The Company seeks to take comfort from the fact that the Regional Director only recommended a hearing. It says (Br. 6): "Under this circumstance, common sense and sensible principles of practice and procedure would direct that the Company did not have to seek review of the denial of the interlocutory motion. . . . [because] The complaint provided an avenue for appeal of the Regional Director's denial of the motion." The Company argues that it reasonably concluded that any attempt to seek Board review of the Regional Director's decision would have been futile since its exceptions "would have been perfunctorily referred to the trial examiner for consideration at the hearing already scheduled (in the unfair labor practice proceeding)."


The short answer is that the Company is now raising a procedural objection that would, if valid, have entirely rejected the Union's objection to the certification of the election results. Yet the Company failed to except to the Regional Director's recommendation that a hearing be held. The Company cannot even claim the virtue of having borne in silence an "interlocutory" decision rather than further burden an already overburdened Board. Here the matter was necessarily at the Board level for determination whether to order a hearing in the representation proceeding. The Company had the procedural right to file exceptions. It was incumbent on the Company to identify, by appropriate exception, whatever reason there might be for deciding not to order a hearing in the representation proceeding.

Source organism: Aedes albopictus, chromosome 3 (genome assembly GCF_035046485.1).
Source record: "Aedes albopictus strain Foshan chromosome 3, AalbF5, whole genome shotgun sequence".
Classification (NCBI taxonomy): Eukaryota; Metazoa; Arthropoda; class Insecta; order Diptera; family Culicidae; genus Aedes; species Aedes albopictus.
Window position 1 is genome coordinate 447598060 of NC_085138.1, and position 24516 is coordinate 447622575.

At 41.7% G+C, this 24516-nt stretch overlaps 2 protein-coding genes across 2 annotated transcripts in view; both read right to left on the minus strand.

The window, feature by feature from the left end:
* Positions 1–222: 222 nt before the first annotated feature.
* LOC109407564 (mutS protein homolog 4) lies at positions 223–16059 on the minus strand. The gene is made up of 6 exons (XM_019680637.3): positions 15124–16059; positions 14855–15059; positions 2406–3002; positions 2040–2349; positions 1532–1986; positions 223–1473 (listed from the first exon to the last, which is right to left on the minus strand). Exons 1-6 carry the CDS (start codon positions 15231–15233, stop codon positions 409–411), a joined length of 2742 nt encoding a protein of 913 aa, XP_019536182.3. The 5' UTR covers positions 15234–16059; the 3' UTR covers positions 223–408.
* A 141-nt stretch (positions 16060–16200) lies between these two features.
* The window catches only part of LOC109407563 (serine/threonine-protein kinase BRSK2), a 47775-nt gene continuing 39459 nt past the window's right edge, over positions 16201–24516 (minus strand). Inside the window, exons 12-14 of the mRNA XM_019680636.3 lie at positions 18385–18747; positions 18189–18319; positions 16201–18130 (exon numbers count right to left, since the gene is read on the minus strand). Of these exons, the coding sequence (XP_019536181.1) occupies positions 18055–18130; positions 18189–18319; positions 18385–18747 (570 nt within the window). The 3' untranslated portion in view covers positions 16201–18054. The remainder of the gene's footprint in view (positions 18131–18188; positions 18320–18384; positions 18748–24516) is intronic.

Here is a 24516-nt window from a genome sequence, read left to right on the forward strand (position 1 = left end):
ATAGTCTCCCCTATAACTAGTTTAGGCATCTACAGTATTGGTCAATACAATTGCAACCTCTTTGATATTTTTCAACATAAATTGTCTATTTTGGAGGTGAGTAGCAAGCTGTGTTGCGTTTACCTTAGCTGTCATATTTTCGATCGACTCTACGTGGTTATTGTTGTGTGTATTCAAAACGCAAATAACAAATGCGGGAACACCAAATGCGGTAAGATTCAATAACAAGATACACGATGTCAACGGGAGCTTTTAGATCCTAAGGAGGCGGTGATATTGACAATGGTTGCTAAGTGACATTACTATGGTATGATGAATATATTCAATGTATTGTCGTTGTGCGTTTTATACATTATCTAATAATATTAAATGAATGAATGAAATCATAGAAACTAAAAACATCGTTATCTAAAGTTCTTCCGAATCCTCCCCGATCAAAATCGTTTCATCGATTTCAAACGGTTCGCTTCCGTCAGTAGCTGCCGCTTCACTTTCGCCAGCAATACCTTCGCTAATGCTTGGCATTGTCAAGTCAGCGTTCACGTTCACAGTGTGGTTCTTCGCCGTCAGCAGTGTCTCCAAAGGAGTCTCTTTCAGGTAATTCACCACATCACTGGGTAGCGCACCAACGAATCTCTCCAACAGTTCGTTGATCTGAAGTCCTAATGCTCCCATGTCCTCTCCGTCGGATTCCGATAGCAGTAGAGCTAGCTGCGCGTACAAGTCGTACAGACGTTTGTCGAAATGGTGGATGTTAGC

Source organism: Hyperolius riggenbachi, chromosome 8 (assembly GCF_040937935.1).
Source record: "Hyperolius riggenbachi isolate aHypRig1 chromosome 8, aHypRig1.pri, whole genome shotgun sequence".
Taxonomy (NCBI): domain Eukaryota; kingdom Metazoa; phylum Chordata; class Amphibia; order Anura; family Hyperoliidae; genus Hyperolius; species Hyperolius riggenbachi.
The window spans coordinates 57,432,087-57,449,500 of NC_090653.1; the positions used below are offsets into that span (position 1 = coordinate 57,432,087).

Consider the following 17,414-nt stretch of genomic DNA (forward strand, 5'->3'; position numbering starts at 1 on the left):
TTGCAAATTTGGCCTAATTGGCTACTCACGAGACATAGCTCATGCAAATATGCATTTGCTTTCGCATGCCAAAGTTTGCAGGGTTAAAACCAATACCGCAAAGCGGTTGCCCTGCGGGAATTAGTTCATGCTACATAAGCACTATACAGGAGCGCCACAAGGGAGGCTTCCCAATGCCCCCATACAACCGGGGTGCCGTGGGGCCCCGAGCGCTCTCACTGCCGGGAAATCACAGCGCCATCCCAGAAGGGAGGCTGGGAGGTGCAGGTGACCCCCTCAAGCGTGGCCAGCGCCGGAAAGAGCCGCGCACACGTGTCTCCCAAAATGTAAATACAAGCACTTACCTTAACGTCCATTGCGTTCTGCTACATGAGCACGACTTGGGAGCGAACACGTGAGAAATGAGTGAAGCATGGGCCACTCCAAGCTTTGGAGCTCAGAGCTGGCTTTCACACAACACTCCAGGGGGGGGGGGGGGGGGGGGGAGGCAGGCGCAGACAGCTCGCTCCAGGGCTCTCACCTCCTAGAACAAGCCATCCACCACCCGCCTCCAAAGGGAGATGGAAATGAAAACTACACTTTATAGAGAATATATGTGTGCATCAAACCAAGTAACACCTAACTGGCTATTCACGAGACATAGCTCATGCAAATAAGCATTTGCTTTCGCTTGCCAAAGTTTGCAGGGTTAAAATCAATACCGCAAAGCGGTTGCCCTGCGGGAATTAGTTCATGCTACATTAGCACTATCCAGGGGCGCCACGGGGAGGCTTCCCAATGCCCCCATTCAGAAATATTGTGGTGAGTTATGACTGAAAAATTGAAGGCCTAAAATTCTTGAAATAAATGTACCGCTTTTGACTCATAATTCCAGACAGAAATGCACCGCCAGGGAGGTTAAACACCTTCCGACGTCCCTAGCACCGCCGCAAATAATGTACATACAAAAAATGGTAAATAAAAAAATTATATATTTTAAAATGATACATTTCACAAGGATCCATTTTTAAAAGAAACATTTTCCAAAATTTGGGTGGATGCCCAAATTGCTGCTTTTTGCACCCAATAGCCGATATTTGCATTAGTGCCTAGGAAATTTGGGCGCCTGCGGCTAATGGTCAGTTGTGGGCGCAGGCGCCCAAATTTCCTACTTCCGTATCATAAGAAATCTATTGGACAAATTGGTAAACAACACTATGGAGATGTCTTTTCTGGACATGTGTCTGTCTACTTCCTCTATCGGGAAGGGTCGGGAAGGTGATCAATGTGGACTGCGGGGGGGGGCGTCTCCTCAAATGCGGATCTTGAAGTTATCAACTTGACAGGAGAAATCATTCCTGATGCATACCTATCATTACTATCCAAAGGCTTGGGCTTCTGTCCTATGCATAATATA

We see no basis for a different doctrine even assuming that a separate, though inter-related, unfair labor practice proceeding was underway in any event. If the Board had promptly ruled on the Company's claim, for or against the Company, the subsequent proceeding might well have been substantially shortened. The Company contends that the Union's timely "objection" was not sufficiently specific. This is a requirement in aid of Board administration. The objective of expedition in elections has a corollary in expedition of certification of their results. To stop the wheels there must be a meaningful objection--supported promptly with detailed proof. The Board gives the employers standing to protest the sufficiency of a union's objection10--and the vigilance of the employers may help protect the election process of election-and-certification against delays from perfunctory union objections. Similarly, unions may protest the sufficiency of employer objections. But either way the protest should be promptly made at the regional level and promptly pursued to the Board level. Otherwise we see no reasonable basis for failing to come to grip with the merits of the matter.